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5 Powerful Minor Key Progressions

Original article from: http://www.secretsofsongwriting.com/2016/11/18/5-powerful-minor-key-progressions/

Most of us succumb to a kind of “muscle memory” when it comes to writing music. We tend to favour certain styles, certain tempos, even certain keys. To a degree, this isn’t a bad thing, and it’s to be expected. The fact that we favour this or that way of writing is what having a writing style is all about.

But you should try to minimize how much your songs sound the same, of course. And if you find that you’re always defaulting to major key choices for your songs, it might be time to experiment with some minor key writing.


Chord Progression Formulas“Chord Progression Formulas” shows you a system for creating your own progressions in seconds using some basic formulas, in both major or minor keys. It’s available at the Online Store.


Here are 5 progressions that are either in a minor key, or in a minor mode. (The difference between a mode and a key is not important for this post, but if you really want to know, give this post I did several years ago a read.)

For each of these progressions, feel free to experiment with tempo, playing style, and even how long you hang onto a chord before moving on to the next one.

1. Am G Am G F G Am (i-VII-i-VII-VI-VII-i)
/  /  /  /  | /  /  /  /  | /  /  /  /  
Am   G       Am    G       F  G   Am

This is a standard minor progression, using the same chords you’d find in Dylan’s “All Along the Watchtower.” It’s actually in the Aeolian mode. Don’t let the simplicity of this progression turn you away from considering it. It lends itself well to re-ordering the chords to come up with a verse-chorus pair that really works (ex: Am – F – Am – F – G —— Am)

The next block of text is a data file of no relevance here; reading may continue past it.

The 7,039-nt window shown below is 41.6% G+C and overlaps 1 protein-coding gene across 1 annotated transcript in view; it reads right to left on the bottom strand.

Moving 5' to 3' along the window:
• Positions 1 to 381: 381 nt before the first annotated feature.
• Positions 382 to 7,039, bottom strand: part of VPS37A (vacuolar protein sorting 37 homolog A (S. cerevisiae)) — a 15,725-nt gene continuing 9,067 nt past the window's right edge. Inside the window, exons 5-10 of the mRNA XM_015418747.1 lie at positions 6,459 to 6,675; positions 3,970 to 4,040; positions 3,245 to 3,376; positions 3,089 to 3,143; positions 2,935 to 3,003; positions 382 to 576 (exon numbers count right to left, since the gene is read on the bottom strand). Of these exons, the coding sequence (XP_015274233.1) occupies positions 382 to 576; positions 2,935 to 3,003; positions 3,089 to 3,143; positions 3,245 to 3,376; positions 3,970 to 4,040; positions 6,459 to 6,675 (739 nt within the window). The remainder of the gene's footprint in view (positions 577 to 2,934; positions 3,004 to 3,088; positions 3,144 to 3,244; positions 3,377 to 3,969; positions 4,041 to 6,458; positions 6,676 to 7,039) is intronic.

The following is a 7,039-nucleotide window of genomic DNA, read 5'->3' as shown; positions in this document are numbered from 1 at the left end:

2. Am Dm Bdim Em C Dm E7 (i-iv-iidim-v-III-iv-V7)
/  /  /  /  | /  /  /  /  | /  /  /  / | /  /  /  /
Am    Dm    Bdim   Em      C     Dm     E7

This progression is in a minor key (The E7 is a major chord, and that’s what places it in A minor). What I like about it is the Bdim chord – songwriters don’t use it much, but I think it adds a nice touch.

3. Am F Am G F7 E7 Am (i-VI-i-VII-VI7-V7-i)
/  /  /  /  | /  /  /  /  | /  /  /  / | /  /  /  /
Am    F       Am   G       F7    E7     Am

With this progression, the F7 in the 3rd bar is known as an Augmented 6th chord. Why it’s called that has to do with the way the specific notes of the chord are normally named, and it’s not important here. But if you’re interested in experimenting with the unique sound of that Augmented 6th chord, simply go to the 6th note of any minor key and place a minor 7th at the top of the chord. You can use this chord in a major key as well – just be sure that when you go to the 6th note that you lower it by a semitone first. (Ex: C-G-Am-Ab7-G C)

4. Am Em C F Dm G Am (i-v-III-VI-iv-VII-i)
/  /  /  /  | /  /  /  /  | /  /  /  / | /  /  /  /
Am    Em      C     F      Dm    G      Am

This progression starts with an obvious emphasis on the key of A minor, but quickly moves into C major – the so-called relative major, before moving back to A minor at the end. It makes a really nice contrast to have this switching from minor to major happening within a verse.

5. Am Bb F G Am Dm (i-bII-VI-VII-i-iv)
/  /  /  /  | /  /  /  /  | /  /  /  / | /  /  /  /
Am           Bb    F       G            Am     Dm

This progression makes use of a major chord built on the flat-second degree of the scale: Bb. Traditionally, classical composers would use that chord with the 3rd in the bass (Bb/D), and then have it move to a V-chord, so that you get this: Am – Bb/D – E7. But in this progression, the Bb acts differently, taking advantage of the fact that it moves very easily to the VI-chord (Bb-F).


Gary EwerWritten by Gary Ewer. Follow Gary on Twitter

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